So pride and fear warred in him, but it was always the pride that lost. For he had only a little bit of pride, undernourished and on quaking ground, and against it were a whole legion of fears, apprehensions, shames, dreads, embarrassments, and nightmarish bashfulnesses.

He begged a little bit when he found a poor part of town. But even here the people were of the rich poor, not of the poor as he had known them.

When he had money in his pocket, he had a meal. Then he went to the Jiffy Quick While You Wait Cleaners Open Day and Night to have his clothes cleaned. He wrapped himself in dignity and a blanket while he waited, as many years before he had had to forego the luxury of underclothes. And as the daylight was coming to an end they brought his clothes back to him.

“We have done all we could do,” they told him. “If we had a day or a week or a month we might do a little more, but not much. We have not done anything at all to the greatcoat. The workers were afraid of it. They said it barked at them.”

“Yes, sometimes it will do that.”
Then he went out into the town, cleaner than he had been in many days, and he walked to the hall of the Commendation and Award. Here he watched all the great men arrive in private cars and taxis: Ergodic Eimer, August Angstrom, Vladimir Vor. He watched them and thought of what he would say to them, and then he realized that he had forgotten his English.       “I remember Sir or Madam as the Case May Be. I remember Dog, that is the first word I ever learned, but what will I say to them about a dog? I remember house and horse and apple and fish. Oh, now I remember the entire language. But what if I forget it again? Would it not be an odd speech if I could only say apple and fish and house and dog? I would be shamed.”

He wished he were rich and could dress in fine white like the streetsweepers, or in black leather like the newsboy on the corner. He saw Edward Edelsteim and Christopher Cronin enter and he cowed on the street and knew that he would never be able to talk to those great men.
A fine gentleman came out and walked directly to him.

“You are the great Professor Foulcault-Oeg? I would have known you anywhere. True greatness shines from you. Our city is honored tonight. Come inside and we will go to a little room apart, for I see that you will have to compose yourself first. I am Graf-Doktor Hercule Bienville-Stravroguine.”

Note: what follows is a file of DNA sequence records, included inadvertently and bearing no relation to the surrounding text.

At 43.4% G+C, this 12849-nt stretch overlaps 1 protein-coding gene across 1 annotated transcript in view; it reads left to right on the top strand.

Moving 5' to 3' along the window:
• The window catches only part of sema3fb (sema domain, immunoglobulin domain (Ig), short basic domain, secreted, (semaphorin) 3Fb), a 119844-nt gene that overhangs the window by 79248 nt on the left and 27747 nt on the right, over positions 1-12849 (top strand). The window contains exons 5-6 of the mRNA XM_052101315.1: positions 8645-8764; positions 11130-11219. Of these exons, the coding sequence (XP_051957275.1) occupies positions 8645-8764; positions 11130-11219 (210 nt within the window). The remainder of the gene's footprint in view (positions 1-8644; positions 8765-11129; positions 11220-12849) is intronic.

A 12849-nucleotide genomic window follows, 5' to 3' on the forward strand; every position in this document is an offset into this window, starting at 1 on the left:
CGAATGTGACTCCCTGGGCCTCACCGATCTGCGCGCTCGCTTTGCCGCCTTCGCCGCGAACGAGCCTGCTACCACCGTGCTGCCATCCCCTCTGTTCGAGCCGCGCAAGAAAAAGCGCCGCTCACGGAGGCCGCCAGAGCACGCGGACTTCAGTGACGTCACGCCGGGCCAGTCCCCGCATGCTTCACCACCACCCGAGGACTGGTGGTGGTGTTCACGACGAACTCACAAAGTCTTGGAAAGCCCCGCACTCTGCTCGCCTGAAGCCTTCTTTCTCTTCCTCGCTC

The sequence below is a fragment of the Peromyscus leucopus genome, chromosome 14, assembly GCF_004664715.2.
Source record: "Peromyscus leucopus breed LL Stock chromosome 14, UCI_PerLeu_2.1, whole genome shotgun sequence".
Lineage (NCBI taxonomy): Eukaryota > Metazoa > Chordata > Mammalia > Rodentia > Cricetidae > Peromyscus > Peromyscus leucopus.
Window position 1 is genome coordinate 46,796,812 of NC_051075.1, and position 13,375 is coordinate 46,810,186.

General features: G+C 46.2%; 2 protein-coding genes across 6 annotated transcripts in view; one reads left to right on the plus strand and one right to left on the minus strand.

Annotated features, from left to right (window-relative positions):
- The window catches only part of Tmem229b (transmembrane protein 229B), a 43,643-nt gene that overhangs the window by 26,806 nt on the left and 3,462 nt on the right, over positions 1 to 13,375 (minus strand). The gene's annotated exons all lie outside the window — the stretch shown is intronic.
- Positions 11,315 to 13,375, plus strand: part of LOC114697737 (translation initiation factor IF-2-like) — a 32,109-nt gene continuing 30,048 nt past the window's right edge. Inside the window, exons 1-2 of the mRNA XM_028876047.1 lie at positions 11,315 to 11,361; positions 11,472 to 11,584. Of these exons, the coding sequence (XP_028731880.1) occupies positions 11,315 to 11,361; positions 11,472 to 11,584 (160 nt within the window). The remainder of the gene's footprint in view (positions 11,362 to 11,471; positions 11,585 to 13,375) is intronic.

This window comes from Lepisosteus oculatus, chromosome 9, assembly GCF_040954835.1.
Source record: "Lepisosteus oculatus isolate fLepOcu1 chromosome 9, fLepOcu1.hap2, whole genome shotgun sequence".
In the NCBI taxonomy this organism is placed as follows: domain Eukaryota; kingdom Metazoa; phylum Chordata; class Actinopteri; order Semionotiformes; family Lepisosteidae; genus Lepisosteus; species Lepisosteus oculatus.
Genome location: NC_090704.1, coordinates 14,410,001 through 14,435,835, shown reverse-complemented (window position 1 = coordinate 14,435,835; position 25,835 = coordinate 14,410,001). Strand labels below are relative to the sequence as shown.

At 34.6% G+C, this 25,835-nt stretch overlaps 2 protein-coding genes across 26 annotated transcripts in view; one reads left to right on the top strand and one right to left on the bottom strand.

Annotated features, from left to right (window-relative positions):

Why he ever said he was the Graf-Doktor is a mystery, because he was Willy McGilly and the other was just a name that he made up that minute.  Within they went to a small room behind the cloak room. But here, in spite of the smooth kindness of the gracious gentleman, Aloys knew that he would never be able to compose himself. He was an épouvantail, a pugalo, a clown, a ragamuffin. He looked at the nineteen-point outline of the address he was to give. He shuddered and quaked, he gobbled like a turkey. He sniffled and he wiped his nose on his sleeve. He was terrified that the climax of his life’s work should find him too craven to accept it. And he discovered that he had forgotten his English again.

“I remember bread and butter, but I don’t know which one goes on top. I know pencil and penknife and bed, but I have entirely forgotten the word for maternal uncle. I remember plow, but what in the world will I say to all those great men about a plow? I pray that this cup may pass from me.”

Then he disintegrated completely in one abject mass of terror.

Several minutes went by.

But when he emerged from that room he was a different man entirely. Erect, alive, intense, queerly handsome, and now in formal attire, he mounted with the sure grace of a panther to the speaker’s platform. Once only he glanced at the nineteen-point outline of his address. As there is no point in keeping it a secret, it was as follows:

  1. 1. Cepheid and Cerium — How long is a Yardstick?
  2.  2. Double Trouble — Is Ours a Binary Universe?
  3.  3. Cerebrum and Cortex — The Mathematics of Melancholia.
  4.  4. Microphysics and Megacyclic Polyneums.
  5.  5. Ego, No, Hemeis — The Personality of the Subconscious.
  6.  6. Linear Convexity and Lateral Intransigence.
  7.  7. Betelgeuse Betrayed — The Myth of Magnitude.
  8.  8. Mu-Meson, the Secret of the Metamorphosis.
  9.  9. Theogony and Tremor — The Mathematics of Seismology.
  10.  10. Planck’s Constant and Agnesi’s Variable.
  11.  11. Diencephalon and Di-Gamma — Unconscionable Thoughts About Consciousness.
  12.  12. Inverse Squares and the Quintesimal Radicals.
  13.  13. The Chain of Error in the Linear-B Translation — Or Where the Cretans Really Came From.
  14.  14. Cybernetics — Or a Brain for Every Man.
  15.  15. Ogive and Volute — Thoughts of Celestial Curvature.
  16.  16. Conic Sections — Small Pieces of Infinity.
  17.  17. Eschatology — Medium Thoughts About the End.
  18.  18. Hypolarity and Cosmic Hysterisis.
  19.  19. The Invisible Quadratic — or This Is All Simpler Than You Think.

You will immediately see the beauty of this skeleton, and yet to flesh it would not be the work of an ordinary man.

He glanced over it with a sure smile of complete confidence. Then he spoke softly to the master of ceremonies in a queer whisper with a rumble in it that could be heard throughout the Hall.

“I am here. I will begin. There is no need for any further introduction. It will be late by the time I finish.”